Pretoria – The Basic Education Department has developed a Draft Integrated Strategy on HIV and Aids to help it play an active role in reducing the number of new infections.
The Draft Integrated Strategy on HIV and AIDS 2012 – 2016, which was presented to education stakeholders on Monday, is intended to guide the department’s response to the pandemic over the next five years and also respond to the needs of those infected and affected by the virus.
The strategy will ensure that schools become centres for enhancing access to services and that the department will continue to build on existing programmes that involve parents and communities.
During the release of the draft document on Monday, the department invited education stakeholders to a seminar with the aim of stimulating dialogue, getting input and comments before the document is finalised. It expected to be released later this year.
The draft document follows the department’s first intervention on HIV and Aids, which came in 1998 through the development of the National Policy on HIV and Aids for Learners and Educators in Public Schools and Students and Educators in Further Education and Training Institutions.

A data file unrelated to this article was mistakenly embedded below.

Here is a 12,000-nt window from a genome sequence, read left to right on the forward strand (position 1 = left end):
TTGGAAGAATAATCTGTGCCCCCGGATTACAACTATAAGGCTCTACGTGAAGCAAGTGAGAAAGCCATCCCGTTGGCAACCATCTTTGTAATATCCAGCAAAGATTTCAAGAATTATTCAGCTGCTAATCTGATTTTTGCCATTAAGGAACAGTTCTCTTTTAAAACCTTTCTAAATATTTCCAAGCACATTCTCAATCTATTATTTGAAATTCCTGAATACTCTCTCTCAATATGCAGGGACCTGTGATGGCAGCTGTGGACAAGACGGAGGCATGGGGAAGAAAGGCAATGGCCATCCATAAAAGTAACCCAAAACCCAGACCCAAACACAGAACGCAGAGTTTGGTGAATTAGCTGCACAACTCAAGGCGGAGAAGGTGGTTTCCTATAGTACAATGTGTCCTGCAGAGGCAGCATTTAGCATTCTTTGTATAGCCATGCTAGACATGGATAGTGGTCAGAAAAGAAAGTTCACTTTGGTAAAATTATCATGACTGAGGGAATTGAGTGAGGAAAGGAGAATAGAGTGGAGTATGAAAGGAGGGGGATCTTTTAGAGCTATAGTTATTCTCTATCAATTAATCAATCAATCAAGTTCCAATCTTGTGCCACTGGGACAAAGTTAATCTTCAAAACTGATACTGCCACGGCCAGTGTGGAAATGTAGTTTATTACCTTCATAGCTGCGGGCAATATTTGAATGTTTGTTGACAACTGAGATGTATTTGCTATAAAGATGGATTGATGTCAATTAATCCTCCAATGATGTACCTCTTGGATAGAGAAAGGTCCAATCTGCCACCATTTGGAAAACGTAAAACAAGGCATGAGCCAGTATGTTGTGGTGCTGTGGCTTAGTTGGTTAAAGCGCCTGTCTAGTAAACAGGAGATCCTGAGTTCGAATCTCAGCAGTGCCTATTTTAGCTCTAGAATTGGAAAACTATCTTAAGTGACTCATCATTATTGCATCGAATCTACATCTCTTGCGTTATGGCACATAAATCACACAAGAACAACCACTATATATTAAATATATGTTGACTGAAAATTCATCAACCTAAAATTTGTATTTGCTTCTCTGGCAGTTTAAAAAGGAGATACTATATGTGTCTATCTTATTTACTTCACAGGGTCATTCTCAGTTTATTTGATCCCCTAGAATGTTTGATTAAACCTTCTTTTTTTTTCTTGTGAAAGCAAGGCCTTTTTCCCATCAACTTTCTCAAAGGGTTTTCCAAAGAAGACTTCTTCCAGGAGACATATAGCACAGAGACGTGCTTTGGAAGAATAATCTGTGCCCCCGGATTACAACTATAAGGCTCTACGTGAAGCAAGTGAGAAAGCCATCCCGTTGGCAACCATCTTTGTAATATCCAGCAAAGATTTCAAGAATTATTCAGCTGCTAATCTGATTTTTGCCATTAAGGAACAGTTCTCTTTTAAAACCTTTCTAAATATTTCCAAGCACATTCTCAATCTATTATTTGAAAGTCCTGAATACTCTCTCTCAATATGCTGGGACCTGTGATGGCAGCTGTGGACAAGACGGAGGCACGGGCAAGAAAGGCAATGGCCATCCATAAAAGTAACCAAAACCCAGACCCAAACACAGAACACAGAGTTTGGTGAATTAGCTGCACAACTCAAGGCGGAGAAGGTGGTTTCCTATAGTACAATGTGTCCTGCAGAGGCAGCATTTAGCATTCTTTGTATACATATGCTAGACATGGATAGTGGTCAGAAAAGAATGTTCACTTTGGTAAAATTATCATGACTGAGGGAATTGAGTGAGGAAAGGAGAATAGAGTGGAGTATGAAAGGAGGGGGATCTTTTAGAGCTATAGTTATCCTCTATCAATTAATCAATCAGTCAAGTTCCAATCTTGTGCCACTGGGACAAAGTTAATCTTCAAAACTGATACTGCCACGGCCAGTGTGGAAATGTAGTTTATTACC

Addressing the stakeholders, Basic Education Deputy Minister Enver Surty stressed that HIV was a development challenge affecting every sector of society.
“The education system is a critical lever for development and must play an active role in helping to reduce new infections and responding to the needs of those infected and affected by HIV/AIDS,” said Surty.
Surty said the primary response that the department instituted is the HIV/AIDS Life Skills Education Programme, which largely focuses on preventing infection among learners. It is being offered as part of the curriculum across all grades through the Life Orientation subject.
Commenting on the new draft, South African Democratic Teachers Union General Secretary, Mugwena Maluleke, said commended the department for moving from only focusing on HIV prevention amongst learners through the Life Skills Programme, towards new policy to target a larger audience representing all levels within the education arena to mitigate the effects of the HIV pandemic.
“In the light of the limited impact on the pandemic of individual focused biomedical interventions and reported success interventions in other countries, a revised and integrated strategy on HIV/AIDS … promised better results,” said Maluleke.
Source – BuaNews